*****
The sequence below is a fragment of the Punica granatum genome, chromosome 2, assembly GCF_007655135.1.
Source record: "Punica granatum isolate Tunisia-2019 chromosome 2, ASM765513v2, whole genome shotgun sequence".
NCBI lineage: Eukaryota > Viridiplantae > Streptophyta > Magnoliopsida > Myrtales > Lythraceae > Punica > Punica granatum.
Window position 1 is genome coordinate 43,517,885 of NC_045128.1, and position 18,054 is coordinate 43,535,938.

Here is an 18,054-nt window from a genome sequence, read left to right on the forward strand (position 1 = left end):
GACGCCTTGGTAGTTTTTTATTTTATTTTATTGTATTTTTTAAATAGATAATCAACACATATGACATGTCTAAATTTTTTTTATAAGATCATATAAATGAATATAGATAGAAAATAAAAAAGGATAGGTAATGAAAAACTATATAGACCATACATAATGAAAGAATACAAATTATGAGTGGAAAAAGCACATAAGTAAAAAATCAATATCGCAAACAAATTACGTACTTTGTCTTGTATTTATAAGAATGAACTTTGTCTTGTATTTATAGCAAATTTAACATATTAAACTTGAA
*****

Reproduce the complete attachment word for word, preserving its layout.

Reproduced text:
The sequence below is a fragment of the Punica granatum genome, chromosome 2, assembly GCF_007655135.1.
Source record: "Punica granatum isolate Tunisia-2019 chromosome 2, ASM765513v2, whole genome shotgun sequence".
NCBI lineage: Eukaryota > Viridiplantae > Streptophyta > Magnoliopsida > Myrtales > Lythraceae > Punica > Punica granatum.
Window position 1 is genome coordinate 43,517,885 of NC_045128.1, and position 18,054 is coordinate 43,535,938.

Here is an 18,054-nt window from a genome sequence, read left to right on the forward strand (position 1 = left end):
GACGCCTTGGTAGTTTTTTATTTTATTTTATTGTATTTTTTAAATAGATAATCAACACATATGACATGTCTAAATTTTTTTTATAAGATCATATAAATGAATATAGATAGAAAATAAAAAAGGATAGGTAATGAAAAACTATATAGACCATACATAATGAAAGAATACAAATTATGAGTGGAAAAAGCACATAAGTAAAAAATCAATATCGCAAACAAATTACGTACTTTGTCTTGTATTTATAAGAATGAACTTTGTCTTGTATTTATAGCAAATTTAACATATTAAACTTGAA